Analysis: From School Cafeteria ‘Salad Girl’ to U.S. Secretary of Education? The Rise of Former NEA President Lily Eskelsen García

Lily Eskelsen Garcia, former president of the National Education Association (Tom Williams/Getty Images)

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There is no official word, but the signs are pointing to Lily Eskelsen García, former president of the National Education Association, as a strong contender as President-elect Joe Biden’s choice for U.S. secretary of education.

“The former president of the nation’s largest teachers union is working to lock up support from Republican senators and Hispanic leaders in her bid to be picked as education secretary, according to officials familiar with the talks,” reported Politico on Dec. 4.

Putting a longtime teachers union officer in the secretary’s chair would be certain to meet with resistance from Senate Republicans, but Biden’s choice needs to swing no more than two GOP votes to be confirmed. This explains why Eskelsen García has reached out to Sen. Lamar Alexander, Republican of Tennessee, a former education secretary himself and the recipient of NEA’s Friend of Education award in 2016.

With Biden pledging to put a teacher in the position, Eskelsen García left another clue: She just changed her Twitter handle from @Lily_NEA to @LilytheTeacher.

She is a natural as a public figure. As the Deseret News put it in a 2014 profile, “Eskelsen has it all — intelligence, looks, charisma, passion and wit, and she can sing, play the guitar and write, too, all of which she brings to bear on her mission for education.”

Better yet, she embodies the all-American rags-to-riches story. She worked her way up from a Colorado Springs school cafeteria “salad girl” (“I could not be trusted with hot food,” she says) to become president of the nation’s largest labor union and now, perhaps, beyond. It’s an irresistible story.

But Eskelsen García’s ladder to success had many rungs, and one in particular was an unusual combination of circumstances, timing, political calculation and good fortune.

Some years after her short stint as salad girl, Eskelsen García got her degree in elementary education and began teaching middle school in Utah’s Granite School District. She didn’t become formally active in her union, the Granite Education Association, until 1985, when she volunteered to serve on the bargaining committee.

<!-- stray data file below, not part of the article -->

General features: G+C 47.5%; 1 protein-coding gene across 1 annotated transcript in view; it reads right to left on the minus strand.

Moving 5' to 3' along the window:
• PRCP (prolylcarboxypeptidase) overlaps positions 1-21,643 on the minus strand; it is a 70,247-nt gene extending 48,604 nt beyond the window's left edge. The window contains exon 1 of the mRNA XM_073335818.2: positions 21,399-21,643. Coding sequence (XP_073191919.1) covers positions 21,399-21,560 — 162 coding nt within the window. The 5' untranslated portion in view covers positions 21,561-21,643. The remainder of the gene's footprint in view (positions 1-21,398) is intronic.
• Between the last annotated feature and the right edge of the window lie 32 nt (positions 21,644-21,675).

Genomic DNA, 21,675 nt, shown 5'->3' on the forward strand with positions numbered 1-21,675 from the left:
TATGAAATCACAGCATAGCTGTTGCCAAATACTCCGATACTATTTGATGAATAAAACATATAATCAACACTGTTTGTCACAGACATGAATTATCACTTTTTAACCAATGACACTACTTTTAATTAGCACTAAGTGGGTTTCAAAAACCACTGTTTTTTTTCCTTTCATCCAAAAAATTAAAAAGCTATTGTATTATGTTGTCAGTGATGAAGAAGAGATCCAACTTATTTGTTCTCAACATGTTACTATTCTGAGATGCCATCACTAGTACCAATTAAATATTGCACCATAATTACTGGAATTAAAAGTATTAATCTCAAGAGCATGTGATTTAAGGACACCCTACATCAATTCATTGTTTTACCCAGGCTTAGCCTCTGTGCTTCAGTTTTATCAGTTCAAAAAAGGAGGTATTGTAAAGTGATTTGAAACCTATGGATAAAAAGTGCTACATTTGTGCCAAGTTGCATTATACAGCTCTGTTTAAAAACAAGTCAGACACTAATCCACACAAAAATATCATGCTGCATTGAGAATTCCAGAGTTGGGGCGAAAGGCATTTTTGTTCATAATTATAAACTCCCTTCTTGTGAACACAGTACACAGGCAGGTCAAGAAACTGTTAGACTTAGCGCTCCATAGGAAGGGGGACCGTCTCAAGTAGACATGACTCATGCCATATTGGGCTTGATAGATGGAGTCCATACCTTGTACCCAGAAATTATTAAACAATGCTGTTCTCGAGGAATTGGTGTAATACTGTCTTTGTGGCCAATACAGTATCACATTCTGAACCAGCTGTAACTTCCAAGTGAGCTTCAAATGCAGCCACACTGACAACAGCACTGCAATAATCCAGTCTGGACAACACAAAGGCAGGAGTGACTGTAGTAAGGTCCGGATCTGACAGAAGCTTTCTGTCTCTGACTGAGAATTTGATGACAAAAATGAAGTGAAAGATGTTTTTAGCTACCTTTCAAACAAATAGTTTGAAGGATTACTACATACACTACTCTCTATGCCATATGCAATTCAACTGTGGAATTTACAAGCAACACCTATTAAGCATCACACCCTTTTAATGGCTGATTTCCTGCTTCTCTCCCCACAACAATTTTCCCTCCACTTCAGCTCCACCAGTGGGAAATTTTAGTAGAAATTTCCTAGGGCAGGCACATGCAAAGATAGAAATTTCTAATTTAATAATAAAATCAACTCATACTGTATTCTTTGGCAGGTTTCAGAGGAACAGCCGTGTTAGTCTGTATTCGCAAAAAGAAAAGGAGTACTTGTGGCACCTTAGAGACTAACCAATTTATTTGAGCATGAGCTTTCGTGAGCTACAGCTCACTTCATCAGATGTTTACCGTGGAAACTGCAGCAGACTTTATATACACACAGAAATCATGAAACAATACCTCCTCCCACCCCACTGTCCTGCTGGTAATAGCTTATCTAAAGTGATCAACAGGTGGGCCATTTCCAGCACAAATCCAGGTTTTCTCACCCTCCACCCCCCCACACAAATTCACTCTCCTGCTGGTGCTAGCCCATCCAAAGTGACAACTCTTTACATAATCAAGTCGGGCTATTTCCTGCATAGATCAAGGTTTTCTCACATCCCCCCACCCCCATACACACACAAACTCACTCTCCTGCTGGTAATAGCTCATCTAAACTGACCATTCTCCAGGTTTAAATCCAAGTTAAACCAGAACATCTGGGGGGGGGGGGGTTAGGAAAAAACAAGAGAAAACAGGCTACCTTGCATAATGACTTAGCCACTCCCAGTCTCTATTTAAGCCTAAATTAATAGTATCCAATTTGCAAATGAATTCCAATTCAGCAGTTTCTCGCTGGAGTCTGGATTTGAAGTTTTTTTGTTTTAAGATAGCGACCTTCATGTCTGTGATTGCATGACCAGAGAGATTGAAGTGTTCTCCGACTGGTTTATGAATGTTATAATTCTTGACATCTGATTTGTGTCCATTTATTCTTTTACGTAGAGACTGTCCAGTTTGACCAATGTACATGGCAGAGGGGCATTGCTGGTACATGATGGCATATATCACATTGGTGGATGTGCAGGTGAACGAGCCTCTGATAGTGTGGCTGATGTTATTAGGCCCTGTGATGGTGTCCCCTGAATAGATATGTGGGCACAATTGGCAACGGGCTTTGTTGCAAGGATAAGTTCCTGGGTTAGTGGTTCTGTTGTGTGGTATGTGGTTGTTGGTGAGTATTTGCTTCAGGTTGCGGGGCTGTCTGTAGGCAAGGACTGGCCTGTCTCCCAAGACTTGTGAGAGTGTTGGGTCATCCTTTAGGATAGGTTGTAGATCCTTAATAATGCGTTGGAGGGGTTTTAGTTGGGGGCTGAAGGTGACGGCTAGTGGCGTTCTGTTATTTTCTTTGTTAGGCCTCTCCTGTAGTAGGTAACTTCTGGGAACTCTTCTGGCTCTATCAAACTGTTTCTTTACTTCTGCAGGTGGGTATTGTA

In 1989, she was named Utah Teacher of the Year. That same year, teachers were at odds with the Republican governor and legislature over tax cuts. Teachers in the Davis School District staged a one-day wildcat walkout that caught on elsewhere, including in Granite. The Utah Education Association then organized a one-day walkout across the state.

It was in this environment that Eskelsen García had her coming-out as a union activist. The state union saw the advantage of having the state teacher of the year as its public face. She addressed a large rally with equal amounts of music and snark for lawmakers, and a star was born. She was soon making multiple media appearances on the state union’s behalf.

Less than two months later, she filed to run for vice president against the incumbent, Beth Beck. This was a highly ambitious move for Eskelsen García, who had never held elected union office at any level.

By February 1990, there was strong rank-and-file pressure within the union to hold a statewide strike for higher wages. Then-President Jim Campbell was influential at the statehouse, but he didn’t seem to have the stomach for drastic action.

“There has been so much focus on striking that even I am tired of it, so I know legislators are sick to death of it,” Campbell told the Desert News in a story published Feb. 14, 1990. “You can only get someone in a corner and keep them there so long. The governor and legislators have been working with us, but they are not going to keep living with this threat.”

Campbell didn’t reflect the sentiments of his members. Two days later, they overwhelmingly voted to authorize a strike. Campbell presented a compromise deal he had reached with the governor to the union’s board of directors the next day, but it was rejected.

For two weeks, it was touch-and-go on whether a new deal could be reached or a statewide strike would be launched. Just before the legislature adjourned, lawmakers passed a package of bills that increased the average teacher salary by 4.3 percent. The union board accepted the deal, and a strike was averted.